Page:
High School Students Stress — 5 Ways Teachers Can Help
Educators have an obligation to track student stress and help them through those difficult times. Here are 5 great ways to do so.
In my last post, I wrote about three big myths in education, how they add to high school students’ stress, and tactics students can use to overcome them. In this post, I’ll focus on 5 things educators can—and should—do to help.
Defining the problem:
Recognize this? It’s Maslow’s Hierarchy of Needs. If you’ve never seen or heard of it, here’s how Psychology Today defines it:
In his influential paper of 1943, A Theory of Human Motivation, the American psychologist Abraham Maslow proposed that healthy human beings have a certain number of needs, and that these needs are arranged in a hierarchy, with some needs (such as physiological and safety needs) being more primitive or basic than others (such as social and ego needs). Maslow’s so-called ‘hierarchy of needs’ is often presented as a five-level pyramid, with higher needs coming into focus only once lower, more basic needs are met.
Maslow called the bottom four levels of the pyramid ‘deficiency needs’ because a person does not feel anything if they are met, but becomes anxious if they are not. Thus, physiological needs such as eating, drinking, and sleeping are deficiency needs, as are safety needs, social needs such as friendship and sexual intimacy, and ego needs such as self-esteem and recognition. In contrast, Maslow called the fifth level of the pyramid a ‘growth need’ because it enables a person to ‘self-actualize’ or reach his fullest potential as a human being. Once a person has met his deficiency needs, he can turn his attention to self-actualization; however, only a small minority of people are able to self-actualize because self-actualization requires uncommon qualities such as honesty, independence, awareness, objectivity, creativity, and originality.
As this image shows, these levels of need have their place in the learning process as well. But, as in their home life, it takes supportive and nurturing adults to help students achieve them. It’s when both these pyramids are firing on all cylinders that the top of these pyramids can be reached.
Helping students cope:
In a recent post on Edutopia, teacher David Tow shared his best practices for helping students through the stresses they face on a daily basis:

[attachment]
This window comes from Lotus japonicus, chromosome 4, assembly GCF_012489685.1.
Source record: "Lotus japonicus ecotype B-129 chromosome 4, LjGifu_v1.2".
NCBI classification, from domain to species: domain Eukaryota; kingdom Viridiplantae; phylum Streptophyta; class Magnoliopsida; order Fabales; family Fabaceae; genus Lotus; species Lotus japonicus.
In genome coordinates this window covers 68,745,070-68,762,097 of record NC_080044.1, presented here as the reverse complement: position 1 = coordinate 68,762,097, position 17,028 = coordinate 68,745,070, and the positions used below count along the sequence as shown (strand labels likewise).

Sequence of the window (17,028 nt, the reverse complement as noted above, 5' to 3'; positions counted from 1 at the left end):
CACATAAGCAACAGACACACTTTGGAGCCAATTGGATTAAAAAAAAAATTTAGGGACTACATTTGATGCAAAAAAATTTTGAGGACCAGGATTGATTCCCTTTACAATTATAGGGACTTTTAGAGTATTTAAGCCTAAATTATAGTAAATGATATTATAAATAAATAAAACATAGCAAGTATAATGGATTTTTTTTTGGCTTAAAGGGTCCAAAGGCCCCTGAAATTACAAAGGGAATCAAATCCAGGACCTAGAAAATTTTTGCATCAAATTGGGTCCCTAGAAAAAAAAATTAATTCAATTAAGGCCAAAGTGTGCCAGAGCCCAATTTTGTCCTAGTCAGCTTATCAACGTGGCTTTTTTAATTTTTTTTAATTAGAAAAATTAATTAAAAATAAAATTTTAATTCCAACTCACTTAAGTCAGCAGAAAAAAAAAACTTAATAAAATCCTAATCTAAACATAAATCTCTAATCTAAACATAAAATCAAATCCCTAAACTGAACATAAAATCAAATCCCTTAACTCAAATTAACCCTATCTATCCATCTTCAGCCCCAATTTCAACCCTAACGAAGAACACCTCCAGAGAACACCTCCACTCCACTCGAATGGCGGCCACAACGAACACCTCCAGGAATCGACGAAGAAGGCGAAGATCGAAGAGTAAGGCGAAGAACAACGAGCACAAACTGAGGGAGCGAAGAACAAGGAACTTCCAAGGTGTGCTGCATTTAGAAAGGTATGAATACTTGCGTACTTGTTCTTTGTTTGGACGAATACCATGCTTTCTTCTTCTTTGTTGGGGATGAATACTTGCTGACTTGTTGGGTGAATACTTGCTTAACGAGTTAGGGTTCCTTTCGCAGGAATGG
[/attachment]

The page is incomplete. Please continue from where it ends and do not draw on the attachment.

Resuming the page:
1. Ask “How are you doing?”—and mean it. For the past six years, I’ve stood at the door and welcomed my high school students in with a handshake and a variant of that question. If I sense any problems, I might ask “Really?” or “You sure?” I think it’s reassuring to students to know that an adult in their life cares about their well-being, and the research strongly supports that position.
Student responses, even if they don’t answer honestly, can reveal volumes about their actual mental and emotional status. In my class, as students complete the warm-up, I go to my roster and note which students seemed upset or otherwise off.
Over the course of an average month, I think it’s a good goal to seek out one substantial check-in with every student, no matter how they seem to be doing. The teacher will have made a meaningful one-on-one contact, and the student will know that the teacher has their well-being at heart. Furthermore, it’s easy and cheap in terms of time invested, but can yield important insights.
2. Set office hours. This is a policy I’ve borrowed from some of the best teachers I’ve worked with: Set formal office hours and use them to meet with students about more than just academic concerns. For example, I’ll try and meet with each of my students once per semester at some point outside of class time and use the conversation to learn more about who they are, what their academic goals are, and whatever other concerns they have. More often than not, these conversations move into more meaningful territory—most of my students just want or need someone to talk to. The primary objection is that this costs a great deal of time, and I agree. It’s time intensive, but I think it’s worth it.